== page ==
Eighty years ago, spectators in Berlin’s Olympic Stadium might have caught sight of a rather peculiar and cumbersome piece of machinery. What they were seeing was one of the world’s first television cameras.
The 1936 Berlin Olympics were the first to be televised, albeit on a limited scale. The pictures could only be seen in viewing rooms. It is estimated that 160,000 watched and the great Jesse Owens was among them.
When war broke out, television screens across Europe went dark for more than five long years but when the Games returned in 1948, so did the cameras. The broadcasts of the London Games were 12 months in the planning. The BBC paid 1000 guineas for the right to televise the Games.
"Of special interest were the television arrangements which were more complicated than for any other television outside broadcast previously attempted," said the BBC’s annual report for 1949.
The Image Orthicon, the latest state-of-the-art camera, made its debut. It produced high quality pictures but had its drawbacks.
“It was slightly awkward following subjects," said cameraman Duncan Anderson. "You got an image in colour but it was upside down and back to front so that when anybody stood up, their head would disappear out of the bottom of the viewfinder."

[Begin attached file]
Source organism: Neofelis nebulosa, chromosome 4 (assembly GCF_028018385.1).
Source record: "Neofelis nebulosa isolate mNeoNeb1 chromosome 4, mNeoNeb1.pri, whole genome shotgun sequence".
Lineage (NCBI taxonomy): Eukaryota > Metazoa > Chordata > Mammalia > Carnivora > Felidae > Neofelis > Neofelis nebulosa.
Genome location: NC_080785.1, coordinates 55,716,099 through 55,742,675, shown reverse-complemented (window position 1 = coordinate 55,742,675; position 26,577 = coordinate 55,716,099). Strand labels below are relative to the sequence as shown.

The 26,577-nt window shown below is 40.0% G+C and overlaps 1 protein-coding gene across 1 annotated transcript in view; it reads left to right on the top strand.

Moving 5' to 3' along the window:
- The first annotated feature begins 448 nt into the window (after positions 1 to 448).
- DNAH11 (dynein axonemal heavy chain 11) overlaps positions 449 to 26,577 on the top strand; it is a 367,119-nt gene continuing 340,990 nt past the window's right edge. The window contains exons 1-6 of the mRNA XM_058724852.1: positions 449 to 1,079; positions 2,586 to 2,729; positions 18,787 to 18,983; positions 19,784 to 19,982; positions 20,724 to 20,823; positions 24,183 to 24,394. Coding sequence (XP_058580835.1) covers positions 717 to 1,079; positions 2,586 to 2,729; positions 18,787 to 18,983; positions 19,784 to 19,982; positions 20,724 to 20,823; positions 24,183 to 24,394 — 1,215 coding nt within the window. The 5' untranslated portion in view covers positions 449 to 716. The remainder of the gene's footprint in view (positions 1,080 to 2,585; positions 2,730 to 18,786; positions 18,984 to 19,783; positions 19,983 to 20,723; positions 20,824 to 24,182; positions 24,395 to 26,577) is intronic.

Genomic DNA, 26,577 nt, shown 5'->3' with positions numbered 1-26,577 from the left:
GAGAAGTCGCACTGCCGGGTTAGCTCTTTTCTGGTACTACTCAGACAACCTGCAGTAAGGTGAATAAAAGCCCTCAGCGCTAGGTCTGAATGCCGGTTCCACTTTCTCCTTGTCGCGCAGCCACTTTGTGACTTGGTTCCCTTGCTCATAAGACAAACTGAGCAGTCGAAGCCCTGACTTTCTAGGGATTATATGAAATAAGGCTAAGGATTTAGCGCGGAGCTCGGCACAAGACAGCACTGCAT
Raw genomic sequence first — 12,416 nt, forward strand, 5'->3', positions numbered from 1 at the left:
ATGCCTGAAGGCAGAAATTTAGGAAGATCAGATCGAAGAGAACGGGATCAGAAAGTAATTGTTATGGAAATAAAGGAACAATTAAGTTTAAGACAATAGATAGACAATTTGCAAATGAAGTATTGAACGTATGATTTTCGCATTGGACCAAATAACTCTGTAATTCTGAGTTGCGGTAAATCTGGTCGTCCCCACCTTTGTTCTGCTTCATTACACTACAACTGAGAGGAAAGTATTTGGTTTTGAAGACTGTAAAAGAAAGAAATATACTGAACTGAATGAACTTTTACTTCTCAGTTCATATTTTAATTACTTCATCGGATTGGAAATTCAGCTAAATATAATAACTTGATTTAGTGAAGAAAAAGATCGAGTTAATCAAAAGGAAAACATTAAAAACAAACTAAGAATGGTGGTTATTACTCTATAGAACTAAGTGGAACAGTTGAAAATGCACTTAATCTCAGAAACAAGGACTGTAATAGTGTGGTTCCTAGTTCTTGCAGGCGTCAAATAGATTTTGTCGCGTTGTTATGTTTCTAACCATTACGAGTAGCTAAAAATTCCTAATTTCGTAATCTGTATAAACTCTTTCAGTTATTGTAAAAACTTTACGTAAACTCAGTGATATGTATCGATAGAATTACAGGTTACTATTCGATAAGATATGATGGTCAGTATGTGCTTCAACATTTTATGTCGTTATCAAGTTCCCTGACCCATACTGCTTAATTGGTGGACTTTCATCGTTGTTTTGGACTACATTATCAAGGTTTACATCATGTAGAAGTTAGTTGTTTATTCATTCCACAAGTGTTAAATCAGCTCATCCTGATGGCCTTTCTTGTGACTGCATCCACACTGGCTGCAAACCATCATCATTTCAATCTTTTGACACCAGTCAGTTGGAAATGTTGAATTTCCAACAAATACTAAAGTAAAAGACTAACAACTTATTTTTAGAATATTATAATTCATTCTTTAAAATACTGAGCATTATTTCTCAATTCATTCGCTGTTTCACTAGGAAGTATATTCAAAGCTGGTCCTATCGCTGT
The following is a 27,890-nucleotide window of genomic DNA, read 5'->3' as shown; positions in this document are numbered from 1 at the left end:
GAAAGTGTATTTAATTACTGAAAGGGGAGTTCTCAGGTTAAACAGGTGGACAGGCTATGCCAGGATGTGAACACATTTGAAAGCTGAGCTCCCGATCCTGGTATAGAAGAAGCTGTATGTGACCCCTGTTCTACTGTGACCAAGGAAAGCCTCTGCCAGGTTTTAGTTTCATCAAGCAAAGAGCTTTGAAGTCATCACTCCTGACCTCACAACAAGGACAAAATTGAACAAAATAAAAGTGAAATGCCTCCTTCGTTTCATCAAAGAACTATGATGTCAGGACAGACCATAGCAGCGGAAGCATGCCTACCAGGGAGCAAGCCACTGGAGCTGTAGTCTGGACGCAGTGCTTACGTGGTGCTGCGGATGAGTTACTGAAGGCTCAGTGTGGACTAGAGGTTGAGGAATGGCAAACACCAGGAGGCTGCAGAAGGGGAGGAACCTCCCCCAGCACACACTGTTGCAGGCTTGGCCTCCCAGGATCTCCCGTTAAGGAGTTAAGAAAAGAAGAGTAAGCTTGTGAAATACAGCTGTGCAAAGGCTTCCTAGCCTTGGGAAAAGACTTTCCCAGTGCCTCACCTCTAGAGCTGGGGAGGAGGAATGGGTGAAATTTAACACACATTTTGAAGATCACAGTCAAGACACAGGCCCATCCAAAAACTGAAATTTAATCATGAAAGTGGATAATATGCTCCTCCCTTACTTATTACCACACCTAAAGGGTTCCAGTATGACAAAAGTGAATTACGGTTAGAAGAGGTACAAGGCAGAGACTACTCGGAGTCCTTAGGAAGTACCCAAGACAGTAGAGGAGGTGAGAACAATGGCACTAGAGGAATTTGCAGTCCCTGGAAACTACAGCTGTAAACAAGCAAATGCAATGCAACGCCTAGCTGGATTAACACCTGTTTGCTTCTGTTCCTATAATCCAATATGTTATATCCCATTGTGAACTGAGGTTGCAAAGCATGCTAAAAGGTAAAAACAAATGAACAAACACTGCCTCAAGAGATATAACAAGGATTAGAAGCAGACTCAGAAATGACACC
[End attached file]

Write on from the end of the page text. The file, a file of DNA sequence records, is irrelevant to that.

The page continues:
No technology yet existed to video tape coverage, but it could be viewed live in the home, albeit only in the south-east of England.
In 1952, American Avery Brundage became President of the International Olympic Committee and conveyed the suspicion that many had about the new medium when he said: "The Olympic Games have done perfectly well without television for the last 60 years and believe me we are going to manage for another 60 years."
His IOC colleague Lord Burghley had offered qualified support for TV but also raised concerns.
"The benefits of television are actually very problematical as past experience has proved a certain falling off at the turnstiles due to the direct effects of television," he said.
Brundage did grudgingly recognise the power of TV and reflected that 50 million viewers watched a programme with Bob Hope and Bing Crosby in aid of the United States Olympic Committee.
There was no widespread international TV coverage of the Olympics in the 1950s, but many within the Olympic Movement saw television as something to be embraced.
In 1960, the Winter Olympics were held in the Californian resort of Squaw Valley. Walt Disney was engaged as "head of pageantry" to oversee a telegenic ceremony for the television cameras. The peerless American broadcaster Walter Cronkite covered the Games.
The Rome Olympics were a significant milestone for viewers in Europe. For the first time, competition was beamed live by the European Broadcasting Union (EBU). It made international stars of the likes of Wilma Rudolph, Abebe Bikila and Muhammad Ali, then known as Cassius Clay.